3. Luminosities and effective temperatures and the uncertainties involved
We used the spectral catalogues by Turnshek et al. (1985) and Allen & Strom (1995) in order to determine the spectral types. As spectral features like the TiO band in late-type stars are changing rapidly with spectral type, the determination of the spectral types should be more accurate than half a subclass. Thus, the typical errors in the effective temperature are less than 30K. Table 3 compares the spectral types derived by us for the binary components with those found in the literature for the unresolved binaries. In general there is a good agreement. Only the early spectral classification of VV Cha and VW Cha by Appenzeller (1977 & 1979) was off by one spectral class due to the veiling of weak photospheric lines in the blue part of the spectra which had been used for spectral classification.
The spectral A index (ratio of the continuum flux at 703.5 nm to the flux in the CaH band at 697.5 nm) for most of our binary components is close to that of dwarf stars (c.f. Kirkpatrick et al. 1991). In general, due to veiling the A index would also be closer to that of dwarf stars and hence could affect a better agreement than there actually is. For a moderate veiling, however, the effect is small and can be neglected for all M-type stars. Thus, the surface gravity of the T Tauri stars in our sample is close to the surface gravity of main-sequence stars and significantly higher than the surface gravity of giants. Walter et al. (1994) tried to derive the intrinsic (R-I) and (V-K) colours of weak-line T Tauri stars by iteratively interpolating between the intrinsic colours of giants and of main-sequence stars. Due to the intrinsic IR excesses of classical T Tauri stars, this method cannot be applied to our sample. Interestingly, Walter et al. (1994) derived intrinsic (R-I) colours for T Tauri stars bluer than those of main-sequence stars. On the other hand, synthetic colours computed from atmospheric models of M dwarfs by Allard & Hauschildt (1995) predict redder intrinsic colours for stars with a somewhat lower surface gravity than main-sequence stars (Allard, priv. comm.). Thus, at the moment it seems appropriate to assume colours and spectral type-effective temperature relations of main-sequence stars for our sample of PMS stars. We used the compilation provided by Hartigan et al. (1994). They thoroughly discussed various sources of errors and uncertainties in estimating luminosities and effective temperatures for PMS binary components and concluded that variability of the stars is the main source of error.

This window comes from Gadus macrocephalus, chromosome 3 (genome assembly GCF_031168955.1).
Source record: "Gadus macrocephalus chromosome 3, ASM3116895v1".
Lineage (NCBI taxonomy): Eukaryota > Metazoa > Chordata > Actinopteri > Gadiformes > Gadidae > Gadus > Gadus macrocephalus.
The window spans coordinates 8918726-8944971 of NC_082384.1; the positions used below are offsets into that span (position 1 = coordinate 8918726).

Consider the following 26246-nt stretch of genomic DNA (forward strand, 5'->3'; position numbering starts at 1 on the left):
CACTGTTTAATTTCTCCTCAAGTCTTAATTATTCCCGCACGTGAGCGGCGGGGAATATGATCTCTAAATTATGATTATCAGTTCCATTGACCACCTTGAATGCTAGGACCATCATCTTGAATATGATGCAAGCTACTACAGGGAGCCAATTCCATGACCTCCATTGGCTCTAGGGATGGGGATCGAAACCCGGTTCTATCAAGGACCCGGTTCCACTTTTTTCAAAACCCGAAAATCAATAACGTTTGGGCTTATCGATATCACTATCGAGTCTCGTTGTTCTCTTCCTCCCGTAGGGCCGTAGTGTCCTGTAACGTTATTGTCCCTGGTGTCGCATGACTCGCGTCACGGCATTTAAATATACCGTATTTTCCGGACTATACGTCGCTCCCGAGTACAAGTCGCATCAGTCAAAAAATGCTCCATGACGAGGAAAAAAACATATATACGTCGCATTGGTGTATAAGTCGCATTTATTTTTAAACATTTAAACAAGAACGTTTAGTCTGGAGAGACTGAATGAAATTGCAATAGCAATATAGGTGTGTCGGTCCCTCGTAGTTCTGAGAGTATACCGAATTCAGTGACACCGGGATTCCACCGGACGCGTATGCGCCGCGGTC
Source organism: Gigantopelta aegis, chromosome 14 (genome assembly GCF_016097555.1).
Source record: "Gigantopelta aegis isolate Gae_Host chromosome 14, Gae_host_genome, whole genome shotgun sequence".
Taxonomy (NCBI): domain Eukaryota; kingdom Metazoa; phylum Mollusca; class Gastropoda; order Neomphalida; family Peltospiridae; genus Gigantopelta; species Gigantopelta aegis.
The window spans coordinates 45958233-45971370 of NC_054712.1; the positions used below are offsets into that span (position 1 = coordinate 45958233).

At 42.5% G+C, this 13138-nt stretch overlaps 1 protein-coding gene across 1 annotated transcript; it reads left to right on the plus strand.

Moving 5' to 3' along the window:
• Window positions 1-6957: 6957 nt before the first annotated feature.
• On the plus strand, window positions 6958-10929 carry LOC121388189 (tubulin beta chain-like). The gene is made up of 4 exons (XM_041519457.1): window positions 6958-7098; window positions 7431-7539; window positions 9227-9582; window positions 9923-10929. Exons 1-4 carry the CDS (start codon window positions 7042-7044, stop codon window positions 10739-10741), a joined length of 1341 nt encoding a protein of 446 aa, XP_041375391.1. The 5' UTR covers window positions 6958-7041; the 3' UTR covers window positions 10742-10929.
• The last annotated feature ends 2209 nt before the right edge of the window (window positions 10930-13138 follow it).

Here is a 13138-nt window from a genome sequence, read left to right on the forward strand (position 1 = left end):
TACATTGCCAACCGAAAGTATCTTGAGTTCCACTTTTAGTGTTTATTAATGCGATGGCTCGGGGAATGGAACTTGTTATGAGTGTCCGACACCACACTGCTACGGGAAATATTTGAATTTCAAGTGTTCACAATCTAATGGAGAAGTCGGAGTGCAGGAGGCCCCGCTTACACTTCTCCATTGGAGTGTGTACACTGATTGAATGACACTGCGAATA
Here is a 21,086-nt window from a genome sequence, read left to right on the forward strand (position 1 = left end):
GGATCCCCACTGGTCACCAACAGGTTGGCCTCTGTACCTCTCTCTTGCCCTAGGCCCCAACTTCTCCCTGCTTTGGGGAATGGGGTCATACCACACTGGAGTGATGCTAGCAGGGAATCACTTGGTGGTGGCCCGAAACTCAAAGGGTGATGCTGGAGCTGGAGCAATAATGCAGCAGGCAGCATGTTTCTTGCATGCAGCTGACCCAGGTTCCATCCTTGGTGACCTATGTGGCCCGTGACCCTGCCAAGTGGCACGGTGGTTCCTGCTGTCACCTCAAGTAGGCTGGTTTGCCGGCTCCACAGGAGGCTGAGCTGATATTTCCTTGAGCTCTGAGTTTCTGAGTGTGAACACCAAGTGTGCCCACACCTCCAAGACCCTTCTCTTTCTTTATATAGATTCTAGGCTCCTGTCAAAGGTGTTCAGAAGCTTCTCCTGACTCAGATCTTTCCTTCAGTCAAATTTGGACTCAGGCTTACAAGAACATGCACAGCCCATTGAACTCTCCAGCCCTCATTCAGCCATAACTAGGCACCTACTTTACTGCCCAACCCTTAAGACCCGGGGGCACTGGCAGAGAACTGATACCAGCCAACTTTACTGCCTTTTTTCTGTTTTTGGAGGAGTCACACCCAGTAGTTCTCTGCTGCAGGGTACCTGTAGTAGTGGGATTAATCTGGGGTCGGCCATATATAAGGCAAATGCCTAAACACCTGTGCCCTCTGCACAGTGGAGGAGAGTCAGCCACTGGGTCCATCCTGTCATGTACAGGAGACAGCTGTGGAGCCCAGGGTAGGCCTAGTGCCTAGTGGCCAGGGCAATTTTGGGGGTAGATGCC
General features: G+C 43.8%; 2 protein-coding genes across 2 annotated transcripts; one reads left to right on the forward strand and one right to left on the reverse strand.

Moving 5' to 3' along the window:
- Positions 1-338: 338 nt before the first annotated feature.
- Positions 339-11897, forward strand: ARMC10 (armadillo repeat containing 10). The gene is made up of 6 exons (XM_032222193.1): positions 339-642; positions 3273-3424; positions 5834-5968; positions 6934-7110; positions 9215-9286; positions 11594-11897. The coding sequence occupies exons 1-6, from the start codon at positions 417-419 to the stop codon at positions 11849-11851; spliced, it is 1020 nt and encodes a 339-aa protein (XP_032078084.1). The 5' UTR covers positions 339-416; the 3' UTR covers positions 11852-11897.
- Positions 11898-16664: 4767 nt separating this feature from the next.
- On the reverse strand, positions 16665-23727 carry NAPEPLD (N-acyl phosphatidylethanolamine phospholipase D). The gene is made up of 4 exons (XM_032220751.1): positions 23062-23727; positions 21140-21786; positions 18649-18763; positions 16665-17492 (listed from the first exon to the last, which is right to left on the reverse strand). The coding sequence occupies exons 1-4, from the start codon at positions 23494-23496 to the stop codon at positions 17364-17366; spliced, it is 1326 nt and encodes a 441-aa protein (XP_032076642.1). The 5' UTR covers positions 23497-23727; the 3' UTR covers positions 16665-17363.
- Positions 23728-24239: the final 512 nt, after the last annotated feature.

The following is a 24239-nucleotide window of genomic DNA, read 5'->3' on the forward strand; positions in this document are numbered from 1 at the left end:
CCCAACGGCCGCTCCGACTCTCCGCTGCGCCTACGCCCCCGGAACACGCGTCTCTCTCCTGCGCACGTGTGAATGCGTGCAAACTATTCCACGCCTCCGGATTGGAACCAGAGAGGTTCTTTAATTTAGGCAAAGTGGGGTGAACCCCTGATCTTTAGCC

For VW Cha (Sz 24), the brightest star in our sample, more than 300 photometric measurements are available in the literature, half of them in the Bessell/Cousins broad-band photometric system. These measurements yield a variability of VW Cha from V=12:m3 to 13:m0. A colour-magnitude-diagram based on 43 measurements by Bouvier et al. (1988) indicates that the variability is conform with variable extinction (Fig. 4). Variable extinction has been proposed by Grinin (1992) as one possible source for the variability observed in many young stars. It might explain the majority of the photometric variability between 500 nm and 1 µm. In this wavelength region, the largest contribution to the overall spectral energy distribution (SED) usually is from the the stellar photosphere (Bertout et al. 1988; Kenyon & Hartman 1990). On the other hand, among extreme CTTS veiling dominates the SED even at these wavelenghts. For extreme CTTS a similar trend of V vs. V-I may be caused by variations in the veiling (a stronger veiling makes the star appear bluer and brighter). In the blue (U, B band) for almost all T Tauri stars the hot boundary layer, hot spots on the stellar surface, and/or photospheric light scattered by circumstellar material contribute more to the overall SED. Hence, the observed variability in U and B cannot be explained by variable extinction alone.